The Newton™ Scapegoat

Tuesday, June 23, 2009

"We have no government."

Overheard during a major war:

"You can't overthrow our government. We have no government!"

Tuesday, January 13, 2009


From a cow-orker:

> just out of curiosity, what does $mike evaluate to?

$ php -r 'echo "\$mike=$mike\n";'

$ perl -e 'print "\$mike=$mike\n";'

$ ruby -e 'print "\$mike=",$mike,"\n";'

Apparently, nothing.

Friday, August 8, 2008


Daddy, when all the people are up in heaven what will God do with the earth?

Wednesday, August 6, 2008

A simile is like a metaphor...

Well, a simile is like a metaphor. [...] OK, so think of a metaphor as an analogy. [...] Right, so an analogy is to a comparison as a parallel is to a correspondence...

Wednesday, July 23, 2008

phonebook edition

Fall of 1985. The phonebook edition of Inside Macintosh arrived. It was sent in a huge yellow manilla envelope, which the USPS had completely trashed. Amazingly, the book itself was still in good condition. I had acquired the Macintosh Development System disks from Tom, and spent many a happy hour browsing through the manual trying to figure out how to create programs for my Macintosh 512K. I recall thinking, “Gee, these people are really smart. I bet it would be cool to work with them.”

Summer of 1988. I am unpacking a box of books in Bandley 3. Among the many volumes I find my tattered old phonebook edition of Inside Macintosh. I recall the day it first arrived, and how much fun I had reading it. Then, suddenly I realize that I am now working at the company where the Macintosh was created. Not only that, I was in the very building where most of the code documented in that battered old book was written.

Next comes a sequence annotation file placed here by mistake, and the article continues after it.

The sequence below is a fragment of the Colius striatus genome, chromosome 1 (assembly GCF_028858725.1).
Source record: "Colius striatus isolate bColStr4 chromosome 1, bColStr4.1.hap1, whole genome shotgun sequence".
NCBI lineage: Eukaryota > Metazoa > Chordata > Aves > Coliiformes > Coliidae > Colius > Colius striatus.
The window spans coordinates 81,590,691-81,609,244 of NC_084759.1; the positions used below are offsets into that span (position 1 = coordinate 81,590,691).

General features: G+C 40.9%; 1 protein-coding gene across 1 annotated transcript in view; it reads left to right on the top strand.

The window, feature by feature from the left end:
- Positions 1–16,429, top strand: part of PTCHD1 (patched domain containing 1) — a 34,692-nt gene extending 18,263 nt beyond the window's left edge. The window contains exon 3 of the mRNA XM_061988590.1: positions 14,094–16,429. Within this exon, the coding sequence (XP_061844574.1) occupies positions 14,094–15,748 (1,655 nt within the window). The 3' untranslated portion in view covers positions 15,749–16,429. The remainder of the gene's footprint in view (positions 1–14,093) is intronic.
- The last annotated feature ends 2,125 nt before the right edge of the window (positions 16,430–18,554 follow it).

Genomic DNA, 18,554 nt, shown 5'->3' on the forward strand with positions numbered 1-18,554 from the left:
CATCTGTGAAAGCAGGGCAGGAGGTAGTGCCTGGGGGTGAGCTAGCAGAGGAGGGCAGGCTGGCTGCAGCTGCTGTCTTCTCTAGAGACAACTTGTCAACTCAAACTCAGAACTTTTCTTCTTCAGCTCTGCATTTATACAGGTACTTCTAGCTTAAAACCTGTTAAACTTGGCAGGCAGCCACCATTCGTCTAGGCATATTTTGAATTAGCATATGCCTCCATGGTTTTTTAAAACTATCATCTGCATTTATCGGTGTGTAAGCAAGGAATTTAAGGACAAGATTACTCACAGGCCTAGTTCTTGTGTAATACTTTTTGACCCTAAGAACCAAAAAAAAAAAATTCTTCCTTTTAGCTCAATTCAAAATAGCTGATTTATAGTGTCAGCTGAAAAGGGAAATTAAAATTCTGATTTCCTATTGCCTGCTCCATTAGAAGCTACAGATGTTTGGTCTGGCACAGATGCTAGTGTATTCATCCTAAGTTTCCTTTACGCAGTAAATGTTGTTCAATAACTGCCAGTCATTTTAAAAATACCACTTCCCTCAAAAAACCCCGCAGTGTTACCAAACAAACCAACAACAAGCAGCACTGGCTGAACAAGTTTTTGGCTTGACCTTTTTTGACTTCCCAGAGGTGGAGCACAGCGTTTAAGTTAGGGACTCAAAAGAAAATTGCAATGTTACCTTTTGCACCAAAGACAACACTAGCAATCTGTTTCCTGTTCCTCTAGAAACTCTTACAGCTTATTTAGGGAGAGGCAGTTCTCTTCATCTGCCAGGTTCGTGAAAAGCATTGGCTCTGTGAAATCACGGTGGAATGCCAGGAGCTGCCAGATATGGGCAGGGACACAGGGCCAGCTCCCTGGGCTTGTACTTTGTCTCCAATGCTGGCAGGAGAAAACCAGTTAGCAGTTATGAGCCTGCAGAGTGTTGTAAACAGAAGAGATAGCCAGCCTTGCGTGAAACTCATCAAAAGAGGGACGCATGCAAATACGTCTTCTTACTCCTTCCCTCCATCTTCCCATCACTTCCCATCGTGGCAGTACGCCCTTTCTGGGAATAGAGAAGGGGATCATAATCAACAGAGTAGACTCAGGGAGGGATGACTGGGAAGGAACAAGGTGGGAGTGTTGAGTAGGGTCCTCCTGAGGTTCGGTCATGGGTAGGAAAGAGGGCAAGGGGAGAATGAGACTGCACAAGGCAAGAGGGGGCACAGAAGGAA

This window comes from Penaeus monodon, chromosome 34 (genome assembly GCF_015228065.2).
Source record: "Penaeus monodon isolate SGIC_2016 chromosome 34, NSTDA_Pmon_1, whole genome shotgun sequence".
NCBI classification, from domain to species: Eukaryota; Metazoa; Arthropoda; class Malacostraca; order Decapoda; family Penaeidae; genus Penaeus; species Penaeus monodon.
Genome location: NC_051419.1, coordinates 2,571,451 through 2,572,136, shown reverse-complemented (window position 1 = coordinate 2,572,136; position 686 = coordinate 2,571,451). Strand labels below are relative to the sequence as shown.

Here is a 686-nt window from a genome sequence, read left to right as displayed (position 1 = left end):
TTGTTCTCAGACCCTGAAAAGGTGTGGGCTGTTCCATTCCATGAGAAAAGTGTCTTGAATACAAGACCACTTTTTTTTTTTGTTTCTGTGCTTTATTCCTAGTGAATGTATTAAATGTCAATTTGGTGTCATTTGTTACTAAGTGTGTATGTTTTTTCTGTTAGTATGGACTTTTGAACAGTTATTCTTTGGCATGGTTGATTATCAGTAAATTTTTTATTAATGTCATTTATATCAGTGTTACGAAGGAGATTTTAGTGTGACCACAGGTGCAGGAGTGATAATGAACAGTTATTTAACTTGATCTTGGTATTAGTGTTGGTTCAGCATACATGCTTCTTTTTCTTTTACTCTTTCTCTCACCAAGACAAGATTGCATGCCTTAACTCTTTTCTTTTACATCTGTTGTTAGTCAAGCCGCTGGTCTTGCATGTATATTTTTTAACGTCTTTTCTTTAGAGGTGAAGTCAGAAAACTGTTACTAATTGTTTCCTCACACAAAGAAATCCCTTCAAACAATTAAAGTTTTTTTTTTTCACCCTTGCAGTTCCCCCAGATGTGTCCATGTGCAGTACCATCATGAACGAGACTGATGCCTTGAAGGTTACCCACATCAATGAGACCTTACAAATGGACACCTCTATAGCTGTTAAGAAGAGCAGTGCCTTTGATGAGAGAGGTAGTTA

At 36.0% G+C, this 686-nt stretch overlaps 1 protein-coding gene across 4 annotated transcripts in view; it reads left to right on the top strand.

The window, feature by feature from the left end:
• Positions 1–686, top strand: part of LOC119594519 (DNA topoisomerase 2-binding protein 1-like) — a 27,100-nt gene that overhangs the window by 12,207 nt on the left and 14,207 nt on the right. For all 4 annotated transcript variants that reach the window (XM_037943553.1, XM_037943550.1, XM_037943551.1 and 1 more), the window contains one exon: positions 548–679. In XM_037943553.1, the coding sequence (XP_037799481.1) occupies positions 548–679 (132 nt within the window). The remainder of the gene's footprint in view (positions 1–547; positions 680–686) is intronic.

Spring of 1991. I just joined the Newton group (which was not called that, but I can't remember what is was called then; perhaps the Advanced Products Group?). I was unpacking a box of books in Bubb 5, and came across that beloved phonebook edition of Inside Macintosh. I remembered the rush when I unpacked it in Bandley 3, and in double-flashback style the awe when I first started reading it back in college. And then I realized, not only was I working at the same company, but I was now working with some of the original Macintosh developers (Larry, Steve).

Summer of 2008. We finally emptied out the storage unit (Door-To-Door are highway bandits, by the way). Of course, that meant sifting through 20 boxes of books looking for keepers. And there it is, my old friend the phonebook edition of Inside Macintosh. It's been more than ten years since I worked at Apple. The company today bears little resemblance to the “no adult supervision” one I worked at. But I still remember sitting in Bubb 5 and realizing that I was living the dream.

Saturday, June 21, 2008

Speaking of "Knock Knock" jokes...

Sam: Knock, knock!

Me: Who's there?

Sam: Banana

Me: Banana who?

Sam: Knock, knock!

Me: Who's there?

Sam: Banana

Me: Banana who?

Sam: Knock, knock!

Me: Who's there?

Sam: Banana


Sam: Knock, knock!

Me: Who's there?

Sam: Orange

Me: Orange who?

Sam: Orange aren't you glad I didn't say "banana?"

Thursday, June 5, 2008

Whither Ars?

Ars Technica is one of the few tech news sites I read regularly. I can usually count on them to provide interesting articles on relevant topics about current and future technology. They aren’t as hardcore geeky as Tom’s Hardware or Anand Tech, and the articles are more thoughtful and informative than c|net or ZDNet.

At least, they used to be.

Over the last year or so, I’ve noticed the tone of the site has changed. There are new contributors, and pieces from the Old Guard (Stokes, Siracusa, Jade, Fisher) are harder to find. Not that new blood is bad, far from it. But with the new faces came a new style. The headlines are “clever” and have “bite,” while the articles are more “edgy” and “slick.” They are also “shorter” with less “information.”

I suppose this kind of change is inevitable, as Condé Nast works to get some return on its investment.

I could toss out a lot of sardonic hyperbole about the decline of news media, designed mostly to show you how clever I am. But I'll leave that to the professionals.

Instead I’ll just ask where I can find the Internet equivalent of The News Hour?

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